Another interesting area for him is the pharmaceutical sector. “Their earnings look set to improve after a tricky 2016 as the patent cliff continued to impact on earnings,” he says.

“Pound weakness and US dollar strength should help boost earnings in 2017.”

Elsewhere, he argues that wider consumer staples names, including those involved in food, tobacco and household items, as well as bond proxies such as utilities, will have a mixed 2017 as money rotates out of the sector into value and back to bonds.

Top investments 2017 (Image: Shutterstock)

Stocks to consider

Graham Spooner, investment research analyst at The Share Centre, likes a number of companies in the packaging sector – particularly DS Smith, RPC Group and the Mondi Group, all of which have been on his buy list for a while.

“The need for packaging looks set to continue for the type of life people lead these days,” he says. “Companies are benefitting from more internet shopping and a growth in consumers having instant meals, which obviously requires more packaging.”

Although he likes this area of the market, Spooner is more stock specific in his general recommendations. Companies he likes to invest in have highly regarded management teams, low barriers to entry and a sustainable business model.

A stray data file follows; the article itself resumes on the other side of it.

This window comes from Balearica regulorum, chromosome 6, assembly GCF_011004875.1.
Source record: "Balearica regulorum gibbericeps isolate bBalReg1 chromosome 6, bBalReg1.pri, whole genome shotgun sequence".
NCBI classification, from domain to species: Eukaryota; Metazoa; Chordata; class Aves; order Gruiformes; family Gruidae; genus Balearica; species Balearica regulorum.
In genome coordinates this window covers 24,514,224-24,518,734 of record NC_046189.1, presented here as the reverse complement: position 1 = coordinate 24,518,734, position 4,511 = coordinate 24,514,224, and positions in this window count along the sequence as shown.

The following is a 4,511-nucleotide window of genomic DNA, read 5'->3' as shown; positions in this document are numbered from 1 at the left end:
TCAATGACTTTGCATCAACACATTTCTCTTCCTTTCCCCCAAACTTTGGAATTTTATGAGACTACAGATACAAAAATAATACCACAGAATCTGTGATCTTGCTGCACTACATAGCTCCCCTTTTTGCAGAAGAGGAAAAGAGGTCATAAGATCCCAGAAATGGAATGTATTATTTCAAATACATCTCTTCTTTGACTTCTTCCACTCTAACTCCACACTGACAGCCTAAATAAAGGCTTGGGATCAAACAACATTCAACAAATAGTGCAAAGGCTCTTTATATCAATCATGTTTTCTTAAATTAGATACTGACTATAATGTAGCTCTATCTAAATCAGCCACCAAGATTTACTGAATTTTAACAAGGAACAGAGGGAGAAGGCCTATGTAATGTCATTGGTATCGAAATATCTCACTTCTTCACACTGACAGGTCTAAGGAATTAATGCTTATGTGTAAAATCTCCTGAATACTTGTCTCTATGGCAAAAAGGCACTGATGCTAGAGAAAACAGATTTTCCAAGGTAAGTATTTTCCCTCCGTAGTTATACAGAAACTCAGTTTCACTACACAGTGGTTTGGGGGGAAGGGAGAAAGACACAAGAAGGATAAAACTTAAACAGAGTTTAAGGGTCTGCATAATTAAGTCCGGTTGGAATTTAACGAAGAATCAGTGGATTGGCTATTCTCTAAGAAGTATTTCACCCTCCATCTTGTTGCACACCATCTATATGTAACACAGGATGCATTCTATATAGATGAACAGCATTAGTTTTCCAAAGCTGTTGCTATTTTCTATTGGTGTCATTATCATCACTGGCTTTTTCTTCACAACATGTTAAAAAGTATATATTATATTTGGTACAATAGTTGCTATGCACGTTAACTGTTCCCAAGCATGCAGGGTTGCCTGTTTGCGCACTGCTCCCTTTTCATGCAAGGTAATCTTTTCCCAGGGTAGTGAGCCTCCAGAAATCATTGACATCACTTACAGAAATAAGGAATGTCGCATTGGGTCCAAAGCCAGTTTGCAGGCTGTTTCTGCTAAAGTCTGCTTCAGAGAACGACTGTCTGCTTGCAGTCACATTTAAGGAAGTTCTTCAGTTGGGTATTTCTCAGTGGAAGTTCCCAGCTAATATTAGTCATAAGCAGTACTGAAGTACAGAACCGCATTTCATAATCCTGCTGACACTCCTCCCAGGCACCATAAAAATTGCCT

“I like Prudential,” he says. “Although it is in the UK and the US, the jewel in its crown is Asia where it’s one of the biggest operators. The growth potential from emerging markets in Asia should underpin the company over the longer term.”

Saga, which offers a range of products and services exclusively for the over 50s, is another favoured longer-term stock. “It’s a quality name and talks to a growing area of the population that tends to have more money to spend,” he explains.

“I don’t think it will set the world alight but over five years it’s one I might be tempted to tuck away.”